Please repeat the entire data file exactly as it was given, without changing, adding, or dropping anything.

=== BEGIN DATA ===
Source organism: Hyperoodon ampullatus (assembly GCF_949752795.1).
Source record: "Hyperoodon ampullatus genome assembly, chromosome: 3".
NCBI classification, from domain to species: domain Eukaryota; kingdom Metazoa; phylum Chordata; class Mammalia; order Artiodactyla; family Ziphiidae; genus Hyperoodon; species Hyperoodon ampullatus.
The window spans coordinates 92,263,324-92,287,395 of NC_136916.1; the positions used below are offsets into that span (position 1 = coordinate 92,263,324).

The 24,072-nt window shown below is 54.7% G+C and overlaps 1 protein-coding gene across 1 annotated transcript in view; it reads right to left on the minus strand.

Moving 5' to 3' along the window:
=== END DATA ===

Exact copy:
Source organism: Hyperoodon ampullatus (assembly GCF_949752795.1).
Source record: "Hyperoodon ampullatus genome assembly, chromosome: 3".
NCBI classification, from domain to species: domain Eukaryota; kingdom Metazoa; phylum Chordata; class Mammalia; order Artiodactyla; family Ziphiidae; genus Hyperoodon; species Hyperoodon ampullatus.
The window spans coordinates 92,263,324-92,287,395 of NC_136916.1; the positions used below are offsets into that span (position 1 = coordinate 92,263,324).

The 24,072-nt window shown below is 54.7% G+C and overlaps 1 protein-coding gene across 1 annotated transcript in view; it reads right to left on the minus strand.

Moving 5' to 3' along the window: